True, it is more the indian than the arrow, but I see this type of argument a bit too much from people shooting pumps for there not to be a hint of envy in a lot of the posts. The good shooter with the good gun is still the best combination on average, whether anyone wants to admit it or not.

Hunterdad
April 4, 2012, 01:17 PM
For the most part I believe its the shooter.
I have been shooting trap with a Wingamaster with a 30" full choke barrel for over 2 years and averaged around 20-21. I picked up a Tikka 412s O/U a couple weeks ago and shot my first ever 25 with it the first time shooting it.

Was it the shooter or the gun???? We'll never know...

oneounceload
April 4, 2012, 02:19 PM
The gun CAN make a difference - even between the same gun model - IF one fits you perfectly and the other does not.

Pumps are a hindrance on a clay target field where there are pairs in the air, as most folks (not all), tend to move the gun off the target line as they work the pump. On trap singles, it is a non issue. There's a reason you see 75% O/U and 25% semis at a registered sporting clays shoot - they work well for the task at hand - but only if they fit. Once someone starts shooting a high-quality gun with great balance and trigger, they then realize how handicapped they made it for themselves by shooting other types of guns

Dave McCracken
April 4, 2012, 03:59 PM
When I shoot SC with one of my well worn 870s, scores are close to those when I shoot one of the O/Us. A bird or two out of 50.

A me, no es importante. Were I a Steely Eyed Target Shark, it would be.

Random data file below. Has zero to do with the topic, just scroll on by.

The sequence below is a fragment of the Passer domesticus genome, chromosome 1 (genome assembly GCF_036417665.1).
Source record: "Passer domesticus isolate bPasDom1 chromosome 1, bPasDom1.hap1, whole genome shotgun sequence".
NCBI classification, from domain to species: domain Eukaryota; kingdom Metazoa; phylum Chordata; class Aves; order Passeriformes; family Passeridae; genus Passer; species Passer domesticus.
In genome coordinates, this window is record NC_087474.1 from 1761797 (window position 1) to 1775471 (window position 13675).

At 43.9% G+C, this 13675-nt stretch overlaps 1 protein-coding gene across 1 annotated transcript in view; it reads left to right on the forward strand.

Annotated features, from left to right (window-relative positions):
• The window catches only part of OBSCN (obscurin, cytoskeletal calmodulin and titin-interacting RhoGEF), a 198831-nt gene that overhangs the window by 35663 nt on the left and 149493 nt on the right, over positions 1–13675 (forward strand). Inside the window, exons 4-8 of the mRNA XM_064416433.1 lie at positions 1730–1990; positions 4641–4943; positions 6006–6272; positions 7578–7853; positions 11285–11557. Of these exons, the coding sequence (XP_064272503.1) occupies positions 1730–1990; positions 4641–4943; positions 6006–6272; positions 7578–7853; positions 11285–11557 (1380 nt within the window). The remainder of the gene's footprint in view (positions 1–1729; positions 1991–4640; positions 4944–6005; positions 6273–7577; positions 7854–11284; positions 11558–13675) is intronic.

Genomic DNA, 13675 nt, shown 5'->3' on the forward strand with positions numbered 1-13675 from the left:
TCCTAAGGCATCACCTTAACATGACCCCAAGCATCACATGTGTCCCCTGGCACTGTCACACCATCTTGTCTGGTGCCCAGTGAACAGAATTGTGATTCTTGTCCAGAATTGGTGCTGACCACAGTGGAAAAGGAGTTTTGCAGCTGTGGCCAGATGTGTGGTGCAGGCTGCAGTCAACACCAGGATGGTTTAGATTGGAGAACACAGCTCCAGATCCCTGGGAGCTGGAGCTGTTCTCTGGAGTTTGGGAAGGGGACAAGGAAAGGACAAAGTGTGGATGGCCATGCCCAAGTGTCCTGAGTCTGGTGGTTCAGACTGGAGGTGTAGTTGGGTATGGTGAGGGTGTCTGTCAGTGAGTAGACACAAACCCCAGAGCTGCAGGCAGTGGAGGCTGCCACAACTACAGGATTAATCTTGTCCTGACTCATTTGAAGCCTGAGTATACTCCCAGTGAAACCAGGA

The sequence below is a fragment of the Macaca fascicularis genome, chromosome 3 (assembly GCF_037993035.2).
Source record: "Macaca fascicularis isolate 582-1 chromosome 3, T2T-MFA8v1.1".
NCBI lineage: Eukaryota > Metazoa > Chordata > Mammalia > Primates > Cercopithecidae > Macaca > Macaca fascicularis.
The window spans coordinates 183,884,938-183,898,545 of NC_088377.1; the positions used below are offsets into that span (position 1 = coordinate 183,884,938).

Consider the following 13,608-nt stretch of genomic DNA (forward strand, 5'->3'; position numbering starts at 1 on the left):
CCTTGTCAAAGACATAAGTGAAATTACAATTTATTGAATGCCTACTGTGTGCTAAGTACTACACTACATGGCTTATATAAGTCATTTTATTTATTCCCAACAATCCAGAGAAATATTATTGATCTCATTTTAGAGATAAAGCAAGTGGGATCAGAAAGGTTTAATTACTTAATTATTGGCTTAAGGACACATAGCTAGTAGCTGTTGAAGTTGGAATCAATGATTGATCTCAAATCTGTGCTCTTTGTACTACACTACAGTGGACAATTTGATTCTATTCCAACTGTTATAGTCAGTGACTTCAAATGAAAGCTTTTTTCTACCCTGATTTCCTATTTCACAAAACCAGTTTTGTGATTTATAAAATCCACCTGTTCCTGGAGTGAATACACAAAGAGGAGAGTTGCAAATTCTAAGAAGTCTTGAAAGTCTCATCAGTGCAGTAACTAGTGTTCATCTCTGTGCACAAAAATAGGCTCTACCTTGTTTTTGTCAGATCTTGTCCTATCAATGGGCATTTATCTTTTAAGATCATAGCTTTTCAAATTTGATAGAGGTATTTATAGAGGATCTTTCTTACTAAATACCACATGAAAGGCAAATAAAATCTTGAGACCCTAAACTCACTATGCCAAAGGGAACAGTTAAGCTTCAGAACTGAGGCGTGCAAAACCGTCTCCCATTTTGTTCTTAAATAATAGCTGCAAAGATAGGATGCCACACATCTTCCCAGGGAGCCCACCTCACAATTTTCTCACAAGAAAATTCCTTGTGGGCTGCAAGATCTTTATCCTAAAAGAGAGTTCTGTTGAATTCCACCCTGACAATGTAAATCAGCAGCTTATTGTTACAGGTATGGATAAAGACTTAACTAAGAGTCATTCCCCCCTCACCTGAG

Rudy Etchen shot 870s better than most everyone shoots anything. But, he also owned and operated a Bespoke Purdey, some Perazzis, and so on.

Owning a shotgun of any kind no more makes you a shotgunner than owning a Stratocaster makes you Clapton.....

oneounceload
April 4, 2012, 05:24 PM
All very true Dave, but I haven't seen a pump in the winner's circle of any sporting clays shoot, skeet shoot, flyer shoot, FITASC shoot or similar, unless it was a deliberate pump contest. All one needs to do is look at what folks in the winner circles shoot - in the Olympics, Perazzi dominates, with Beretta a distant second and everyone else so far down the ladder they can't see the top. In pigeon shoots with serious money on the line -again Perazzi and Fabbri O/U - why? because they just do the best job

Pumps are great guns for certain applications, and in the well-trained hands of an expert do a decent job in some competitions, but as you said:
A bird or two out of 50.

That bird or two out of fifty becomes two to four out of one hundred - enough to knock you from first to worst in your class

Dave McCracken
April 5, 2012, 04:18 PM